The two major bibliographic databases - Scopus and Web of Science\Web of Knowledge - have one very badly-documented limitation; their update lag. While the majority of papers are added quickly, it can take several months for individual papers to be added.
As an example, I ran a search in Web of Science looking for all papers published by my institute in 2014. In November 2015, it reported 290 papers. In January 2016, 293. In February, 305.
In other words, a few percent of the papers took a year or more to be added to the database, which startled me - I was expecting a lag of perhaps three months. Some of these delayed entries are from relatively obscure journals (specialist Australian publications) or book series, and it seems reasonable that these might take longer, but most are from mainstream titles - one is even from Philosophical Transactions of the Royal Society, as established a journal as it's possible to get.
Scopus is comparable. In November 2015, it reported 340 2014 papers, 356 2013 ones and 351 2012. Running an identical search three months on brings us to 341, 367 (!), and 353 respectively - so a few papers are still being added up to three years after publication. (Unfortunately, Scopus doesn't expose the date items added to the database, so it's not possible to identify which ones were added most recently - it's possible that some were due to journals being added to Scopus for the first time along with their back-issues.)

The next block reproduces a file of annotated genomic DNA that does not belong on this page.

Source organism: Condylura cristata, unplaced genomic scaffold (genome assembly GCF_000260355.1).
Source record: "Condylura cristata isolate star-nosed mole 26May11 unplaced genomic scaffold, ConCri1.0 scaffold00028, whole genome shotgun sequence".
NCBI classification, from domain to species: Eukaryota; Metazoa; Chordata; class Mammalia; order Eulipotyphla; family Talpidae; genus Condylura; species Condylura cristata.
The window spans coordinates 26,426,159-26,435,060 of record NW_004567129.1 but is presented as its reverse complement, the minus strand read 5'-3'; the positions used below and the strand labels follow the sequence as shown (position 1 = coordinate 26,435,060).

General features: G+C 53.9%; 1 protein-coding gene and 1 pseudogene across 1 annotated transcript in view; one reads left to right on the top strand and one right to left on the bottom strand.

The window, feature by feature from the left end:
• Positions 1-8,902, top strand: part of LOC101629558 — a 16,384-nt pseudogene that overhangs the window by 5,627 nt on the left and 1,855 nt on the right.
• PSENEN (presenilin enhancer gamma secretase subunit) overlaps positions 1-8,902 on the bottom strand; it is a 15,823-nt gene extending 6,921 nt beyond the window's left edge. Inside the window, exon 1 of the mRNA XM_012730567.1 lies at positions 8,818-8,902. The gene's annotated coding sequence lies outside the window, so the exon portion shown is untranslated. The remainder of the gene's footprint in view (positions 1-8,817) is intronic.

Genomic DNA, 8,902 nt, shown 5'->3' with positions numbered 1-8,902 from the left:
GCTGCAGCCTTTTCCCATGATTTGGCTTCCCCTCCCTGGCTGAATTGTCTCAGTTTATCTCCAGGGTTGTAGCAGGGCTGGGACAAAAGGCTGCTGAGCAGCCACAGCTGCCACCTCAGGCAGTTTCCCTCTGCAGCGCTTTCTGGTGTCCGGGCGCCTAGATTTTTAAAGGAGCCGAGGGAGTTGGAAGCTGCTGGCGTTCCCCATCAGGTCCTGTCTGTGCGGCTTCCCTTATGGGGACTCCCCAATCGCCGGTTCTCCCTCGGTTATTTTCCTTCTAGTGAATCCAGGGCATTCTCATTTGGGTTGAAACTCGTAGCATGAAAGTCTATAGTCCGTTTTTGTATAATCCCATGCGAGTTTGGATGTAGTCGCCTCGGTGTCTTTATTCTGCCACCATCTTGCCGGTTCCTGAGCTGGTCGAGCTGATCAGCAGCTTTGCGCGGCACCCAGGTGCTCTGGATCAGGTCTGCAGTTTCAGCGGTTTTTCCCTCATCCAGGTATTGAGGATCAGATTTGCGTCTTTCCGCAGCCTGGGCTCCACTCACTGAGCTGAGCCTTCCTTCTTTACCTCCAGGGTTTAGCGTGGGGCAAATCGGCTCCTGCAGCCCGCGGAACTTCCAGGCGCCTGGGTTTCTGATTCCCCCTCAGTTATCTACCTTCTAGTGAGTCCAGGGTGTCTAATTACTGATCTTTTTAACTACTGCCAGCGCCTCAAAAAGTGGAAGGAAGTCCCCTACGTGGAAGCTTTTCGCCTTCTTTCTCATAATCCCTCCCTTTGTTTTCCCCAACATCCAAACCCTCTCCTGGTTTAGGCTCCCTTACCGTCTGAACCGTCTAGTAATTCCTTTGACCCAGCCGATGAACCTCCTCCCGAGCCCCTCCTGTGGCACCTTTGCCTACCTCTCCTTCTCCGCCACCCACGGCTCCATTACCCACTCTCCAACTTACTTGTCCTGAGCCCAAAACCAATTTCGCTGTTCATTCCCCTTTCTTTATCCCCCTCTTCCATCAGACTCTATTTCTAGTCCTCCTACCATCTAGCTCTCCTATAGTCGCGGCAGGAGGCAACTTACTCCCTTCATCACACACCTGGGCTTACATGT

This is, of course, something of a headache for producing stats. But more practically, it could be a real problem for disseminating science - something being unintentionally missed or delayed from one of the big indexing services can make it much less discoverable and much less likely to be read, built upon, or cited, especially in that important first year.
So, the core question: does anyone know of documentation (or research) into how substantial these delays are; how they're distributed; and whether they're getting better or worse?
(I've spent some hours searching for this but to no avail. I'm wondering if I may just be looking in all the wrong places.)